30.01.2019 | Автор: Зеров Костянтин
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«Андрєєва проти України»: ЄСПЛ встановив порушення Конвенції у зв`язку з неефективним та тривалим розслідуванням обставин смерті сина Заявниці (ст. 2 Конвенції, заява № 24385/10, від 29.01.2019 р.)

Фабула судового акта: Справу розпочато за заявою громадянки України Є.І. Андрєєвої щодо стверджуваного порушення Україною Конвенції у зв`язку з неналежним розслідуванням обставин смерті її сина.

Сина Заявниці було знайдено мертвим; після огляду місця події міліцією було повідомлено, що він закінчив життя самогубством через повішення. Прокуратура відмовила у відкритті кримінальної справи за відсутністю складу злочину. Судово-медична експертиза не виявила інших, крім слідів мотузки, пошкоджень на тілі померлого.

Обласна прокуратура скасувала рішення щодо відмови у відкритті кримінальної справи, вказавши, що не були досліджені причини самогубства та ін. Під час подальшого розслідування, яке тривало з 2005 по 2012 роки, експертами було виявлено численні переломи на тілі сина Заявниці. Заявниця і її чоловік стверджували, що знайшли сина у сидячому положенні, а не в петлі, і що його було жорстоко вбито.

У 2005, 2006, 2008, 2011, 2012 (2) роках Заявниці було відмовлено в порушенні кримінальної справи за відсутністю елементів складу злочину. У подальшому такі рішення були скасовані як необґрунтовані вищестоящими органами.

Після набрання чинності Кримінальним процесуальним кодексом Заявниця звернулася до органів досудового розслідування із заявою про передбачуване вбивство її сина. У 2012 та 2013 (2) роках провадження припинялося, поте у подальшому відповідні рішення були скасовані вищестоящими органами, судом. Суд відзначав, що розслідування не було ретельним і всебічним, не було належно розглянуто версію про можливу участь місцевої міліції, не було допитано усіх свідків з усіх питань, що стосуються смерті сина Заявниці, не оцінено наявні докази. У 2014 році досудове розслідування знову було припинено.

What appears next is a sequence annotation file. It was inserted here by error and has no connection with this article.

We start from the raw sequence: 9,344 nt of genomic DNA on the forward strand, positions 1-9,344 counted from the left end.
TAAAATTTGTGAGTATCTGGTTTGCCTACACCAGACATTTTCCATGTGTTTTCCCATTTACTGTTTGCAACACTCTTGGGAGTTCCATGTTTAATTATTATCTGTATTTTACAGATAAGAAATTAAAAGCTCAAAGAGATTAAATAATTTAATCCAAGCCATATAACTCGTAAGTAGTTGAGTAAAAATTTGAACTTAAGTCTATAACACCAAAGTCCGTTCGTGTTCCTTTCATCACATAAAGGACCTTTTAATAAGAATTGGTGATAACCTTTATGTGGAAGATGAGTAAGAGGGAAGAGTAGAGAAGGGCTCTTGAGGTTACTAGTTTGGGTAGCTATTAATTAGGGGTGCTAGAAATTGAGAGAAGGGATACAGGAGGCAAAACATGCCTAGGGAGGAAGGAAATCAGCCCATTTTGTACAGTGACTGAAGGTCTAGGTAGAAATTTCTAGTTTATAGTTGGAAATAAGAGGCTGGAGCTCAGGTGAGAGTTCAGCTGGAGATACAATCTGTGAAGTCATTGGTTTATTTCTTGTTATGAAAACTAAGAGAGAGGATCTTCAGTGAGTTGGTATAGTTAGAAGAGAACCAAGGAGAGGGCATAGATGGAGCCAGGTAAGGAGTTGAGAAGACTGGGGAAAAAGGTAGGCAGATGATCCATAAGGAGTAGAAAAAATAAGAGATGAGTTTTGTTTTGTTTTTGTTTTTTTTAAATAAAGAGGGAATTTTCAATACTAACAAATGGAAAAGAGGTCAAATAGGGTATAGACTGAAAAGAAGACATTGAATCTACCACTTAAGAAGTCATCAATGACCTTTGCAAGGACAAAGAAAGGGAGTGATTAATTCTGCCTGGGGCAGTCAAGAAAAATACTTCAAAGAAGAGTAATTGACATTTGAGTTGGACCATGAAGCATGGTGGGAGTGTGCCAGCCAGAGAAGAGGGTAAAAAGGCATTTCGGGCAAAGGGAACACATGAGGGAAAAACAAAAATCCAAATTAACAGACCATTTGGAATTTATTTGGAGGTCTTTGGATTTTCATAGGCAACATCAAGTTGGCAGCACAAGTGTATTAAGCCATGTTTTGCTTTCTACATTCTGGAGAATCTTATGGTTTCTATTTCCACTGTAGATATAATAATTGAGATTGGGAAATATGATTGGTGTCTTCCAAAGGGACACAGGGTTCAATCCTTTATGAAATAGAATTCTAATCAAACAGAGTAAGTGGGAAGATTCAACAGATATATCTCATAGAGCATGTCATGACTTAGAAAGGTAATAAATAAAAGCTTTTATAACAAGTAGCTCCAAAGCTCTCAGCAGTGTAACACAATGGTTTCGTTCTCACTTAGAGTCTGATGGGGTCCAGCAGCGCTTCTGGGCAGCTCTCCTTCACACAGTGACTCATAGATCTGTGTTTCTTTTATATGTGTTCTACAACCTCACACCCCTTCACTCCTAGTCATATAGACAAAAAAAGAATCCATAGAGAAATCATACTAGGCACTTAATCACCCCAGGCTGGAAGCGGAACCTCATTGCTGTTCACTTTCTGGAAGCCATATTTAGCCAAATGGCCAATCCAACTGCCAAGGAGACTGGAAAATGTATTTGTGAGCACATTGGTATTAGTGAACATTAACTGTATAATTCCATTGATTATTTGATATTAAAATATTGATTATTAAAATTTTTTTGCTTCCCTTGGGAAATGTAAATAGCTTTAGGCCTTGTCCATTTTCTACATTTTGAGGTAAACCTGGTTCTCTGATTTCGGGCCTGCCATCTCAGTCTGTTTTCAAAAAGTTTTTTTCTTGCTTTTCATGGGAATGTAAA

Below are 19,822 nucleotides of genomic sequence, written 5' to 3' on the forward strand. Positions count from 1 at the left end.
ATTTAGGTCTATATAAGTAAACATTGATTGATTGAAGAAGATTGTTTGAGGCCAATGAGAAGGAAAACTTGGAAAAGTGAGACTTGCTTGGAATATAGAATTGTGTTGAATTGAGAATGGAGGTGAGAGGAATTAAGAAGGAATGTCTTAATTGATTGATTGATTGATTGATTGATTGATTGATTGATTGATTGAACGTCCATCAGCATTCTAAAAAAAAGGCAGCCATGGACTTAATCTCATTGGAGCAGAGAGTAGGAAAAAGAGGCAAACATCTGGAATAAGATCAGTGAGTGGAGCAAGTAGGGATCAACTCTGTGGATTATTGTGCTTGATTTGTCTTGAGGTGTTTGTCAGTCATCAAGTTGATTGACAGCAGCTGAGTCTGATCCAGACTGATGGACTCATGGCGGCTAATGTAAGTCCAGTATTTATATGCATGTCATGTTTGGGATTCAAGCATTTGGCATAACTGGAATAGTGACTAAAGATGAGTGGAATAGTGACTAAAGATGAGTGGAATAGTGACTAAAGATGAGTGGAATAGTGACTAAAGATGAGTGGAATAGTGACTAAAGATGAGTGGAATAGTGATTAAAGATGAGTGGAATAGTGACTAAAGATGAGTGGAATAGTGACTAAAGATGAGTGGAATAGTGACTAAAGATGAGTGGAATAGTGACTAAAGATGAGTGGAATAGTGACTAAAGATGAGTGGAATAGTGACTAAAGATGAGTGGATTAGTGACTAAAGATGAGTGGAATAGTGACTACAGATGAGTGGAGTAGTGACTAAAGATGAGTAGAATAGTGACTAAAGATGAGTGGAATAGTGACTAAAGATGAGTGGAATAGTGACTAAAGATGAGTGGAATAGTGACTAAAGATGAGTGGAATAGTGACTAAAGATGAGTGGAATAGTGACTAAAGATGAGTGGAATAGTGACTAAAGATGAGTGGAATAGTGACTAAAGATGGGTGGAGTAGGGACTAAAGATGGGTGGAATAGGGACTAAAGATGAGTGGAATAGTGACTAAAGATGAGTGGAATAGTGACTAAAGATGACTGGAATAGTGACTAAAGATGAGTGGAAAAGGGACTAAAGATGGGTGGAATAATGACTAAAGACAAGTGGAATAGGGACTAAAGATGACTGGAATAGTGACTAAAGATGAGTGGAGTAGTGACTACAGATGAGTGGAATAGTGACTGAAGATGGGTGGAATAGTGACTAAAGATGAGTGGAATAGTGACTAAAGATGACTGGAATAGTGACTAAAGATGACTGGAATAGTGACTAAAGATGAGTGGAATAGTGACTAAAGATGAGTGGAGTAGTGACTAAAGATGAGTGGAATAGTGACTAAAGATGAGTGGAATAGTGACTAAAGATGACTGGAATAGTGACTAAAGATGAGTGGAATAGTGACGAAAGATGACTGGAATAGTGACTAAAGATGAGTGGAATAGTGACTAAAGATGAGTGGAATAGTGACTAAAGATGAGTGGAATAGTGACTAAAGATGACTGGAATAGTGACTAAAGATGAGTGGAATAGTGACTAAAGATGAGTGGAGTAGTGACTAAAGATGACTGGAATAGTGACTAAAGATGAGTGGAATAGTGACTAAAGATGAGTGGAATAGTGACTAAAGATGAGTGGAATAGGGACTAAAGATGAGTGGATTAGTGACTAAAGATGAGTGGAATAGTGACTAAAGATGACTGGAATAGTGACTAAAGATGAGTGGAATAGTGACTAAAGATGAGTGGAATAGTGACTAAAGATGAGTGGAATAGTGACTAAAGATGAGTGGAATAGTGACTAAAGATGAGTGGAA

ЄСПЛ відзначив, що у справі відсутні будь-які докази причетності міліціонерів до смерті сина Заявниці, або жорстокого поводження з їхнього боку, з огляду на що статті 2 і статті 3 Конвенції в цьому аспекті порушено не було. Водночас, оскільки відсутність доказів могла бути викликаною нездатністю національних органів розслідувати справу, дане питання буде розглянуто окремо в контексті процесуальних зобов'язань України відповідно до Конвенції.

ЄСПЛ наголосив, що розслідування повинне відповідати мінімальним стандартам ефективності, які включають в себе незалежність, адекватність, ретельність, оперативність, громадський контроль, участь найближчих родичів та ін. Натомість, протягом 9 років твердження Заявниці про вбивство її сина не були належно досліджені. ЄСПЛ також звернув увагу на те, що на національному рівні було неодноразово встановлено, що розслідування є неефективним, в тому числі це твердження було актуальним через 10 років з початку розслідування. На думку суддів ЄСПЛ, численні відновлення розслідування свідчать про недоліки у кримінальному процесі.

ЄСПЛ дійшов висновку, що ефективне розслідування за фактом смерті сина Заявниці не було здійснене, таким чином, мало місце порушення процесуального аспекту статті 2 Конвенції.

Аналізуйте судовий акт: «Буїд проти Бельгії» [ВП] (Bouyid v. Belgium [GC]), заява № 23380/09

«Строган проти України» (Strogan v. Ukraine), заява № 30198/11

«Мустафа Тундж і Феджіре Тундж проти Туречиини» [ВП] (Mustafa Tunç and Fecire Tunç v. Turkey [GC]), заява 24014/05

«Зубкова проти України» (Zubkova v. Ukraine), заява № 36660/08